Championing healthy relationships

and sexual wellbeing

Ending Violence Against Women: A Story of Hope and Change

Once Upon a Time...

…there was a girl called Sarah. She was a vibrant, creative, and confident girl, with big dreams. Sarah's laughter could light up a room, and she was a ray of sunshine for everyone who knew her.

Until she was assaulted.

Sarah's story had a dark twist. She became a victim of violence at the hands of someone she trusted. It began slowly and infrequently, but quickly escalated to be a regular and terrible occurrence. Sarah was devastated.

Yet, instead of letting the darkness consume her, Sarah chose to become a beacon of hope for others by talking about what had happened to her and encouraging others to do the same.

The Shocking Reality…

…Sarah's story isn't an isolated incident. Violence against women is a global epidemic that affects millions.

According to the World Health Organization, about one in three women worldwide (1) has experienced either physical or sexual violence including harassment or human trafficking in their lifetime.

That's a staggering number, isn't it? And most of this violence is by their intimate partner.

Think about three women who come to mind, that you know. Now imagine that one of them is being violently abused. Statistically and tragically, it’s likely that that is true; that one of them already has been the victim of violence or is being abused now.

But Here's the Good News…

…While the numbers may be daunting, the good news is that change is happening. Across the world, individuals, organizations, and governments are coming together to protect women and girls.

One shining example of this change is the Nehemiah Project in Zimbabwe which empowers both men and boys to champion women as being of the same value as men, rather than objects of sexual obsession. The Shining Star project holds workshops for women and girls to educate them on their human rights, and Zimbabwean law and support them to get legal advice about gender-based violence. They also work with teen mums many of whom have been victims of sexual abuse.

In fact, all our ACET organisations seriously discuss violence and attitudes against women with everyone they work with. ACET Nigeria holds workshops for men of all ages to challenge the “normal” role that women are expected to play in Nigerian culture.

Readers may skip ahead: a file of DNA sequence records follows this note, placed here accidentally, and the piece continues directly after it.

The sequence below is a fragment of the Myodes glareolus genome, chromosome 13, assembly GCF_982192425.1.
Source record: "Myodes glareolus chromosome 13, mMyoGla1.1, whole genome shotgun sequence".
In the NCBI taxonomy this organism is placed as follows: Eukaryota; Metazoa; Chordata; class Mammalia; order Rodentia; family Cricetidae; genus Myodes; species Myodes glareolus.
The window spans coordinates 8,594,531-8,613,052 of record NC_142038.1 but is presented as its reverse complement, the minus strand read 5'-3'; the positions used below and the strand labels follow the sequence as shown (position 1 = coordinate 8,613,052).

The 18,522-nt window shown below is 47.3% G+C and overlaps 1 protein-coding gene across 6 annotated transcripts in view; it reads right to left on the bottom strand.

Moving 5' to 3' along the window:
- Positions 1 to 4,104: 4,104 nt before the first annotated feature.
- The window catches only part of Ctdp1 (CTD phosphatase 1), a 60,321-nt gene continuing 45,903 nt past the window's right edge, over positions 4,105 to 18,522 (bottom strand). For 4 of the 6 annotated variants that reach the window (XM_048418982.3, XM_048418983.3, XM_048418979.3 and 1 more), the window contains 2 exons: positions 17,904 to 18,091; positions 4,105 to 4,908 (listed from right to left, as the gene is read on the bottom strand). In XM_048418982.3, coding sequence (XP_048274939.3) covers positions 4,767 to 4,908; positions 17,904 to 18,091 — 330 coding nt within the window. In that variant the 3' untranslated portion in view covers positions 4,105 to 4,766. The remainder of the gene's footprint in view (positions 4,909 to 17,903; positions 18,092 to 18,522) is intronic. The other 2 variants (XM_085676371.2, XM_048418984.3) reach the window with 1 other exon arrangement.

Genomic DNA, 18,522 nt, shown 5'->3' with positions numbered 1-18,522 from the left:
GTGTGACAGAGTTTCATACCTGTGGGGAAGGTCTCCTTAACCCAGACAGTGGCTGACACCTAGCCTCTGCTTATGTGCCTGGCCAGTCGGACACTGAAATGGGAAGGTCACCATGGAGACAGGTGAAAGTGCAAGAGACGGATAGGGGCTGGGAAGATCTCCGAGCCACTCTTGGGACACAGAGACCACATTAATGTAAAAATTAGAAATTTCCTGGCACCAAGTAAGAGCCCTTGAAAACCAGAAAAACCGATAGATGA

The South African team is working hard to educate young people about how to build positive relationships and report negative ones. They want to protect young girls from horrendous sexual abuse from ‘sugar daddies’ who live locally and regularly manipulate the girls for sexual favours.

ACET Ukraine run courses challenging toxic masculinity in schools, prisons, and youth detention centres.

The Power of Education and Awareness

Education and awareness are key players in eradicating gender-based violence. Schools, community centres, and social media platforms are becoming platforms for dialogue, where individuals of all ages can learn about consent, healthy relationships, and how to spot signs of abuse and coercion.

The more people talk about it and act on it, the closer we get to ending violent abuse.

Legislation and Support Systems

Another hero in this story is the legislation aimed at protecting women.

Many countries have implemented laws and policies to prosecute perpetrators and support survivors. Hotlines, shelters, and counselling services are now available for women in need.

These safety nets provide a lifeline to those trapped in abusive situations, giving them both the courage and the strength to break free.

Your Role in the Story

So, what can you do to be part of this change?

A lot, actually! Start by educating yourself and those around you.

Be a compassionate listener when someone shares their story. Know the number of local helplines for violence and abuse and where your nearest crisis centre is. Never hesitate to offer if someone needs help. Wear orange for 16 days (starting on the 25th of November) to raise awareness of gender-based violence.

The "Orange the World" campaign, led by the United Nations

Every year, from November 25th (International Day for the Elimination of Violence against Women) to December 10th (Human Rights Day), iconic landmarks light up in orange, symbolizing a united stand against gender-based violence. It is like the world is sending a massive, radiant love letter to all women, telling them they are valued, cherished, and protected. Support organizations working tirelessly to eradicate violence against women.

Remember, even the smallest act of kindness can have a massive ripple effect.

In Conclusion

Sarah's story, though marked by darkness, serves as a reminder that resilience and hope can triumph over adversity. It's a story that's still being written, and you are part of it. Together, we can ensure that every woman's story is one of strength, love, and empowerment.

Let's continue this conversation, and let's make the world a safer place for all the “Sarahs” out there.

 

1. Devastatingly pervasive: 1 in 3 women globally experience violence (who.int)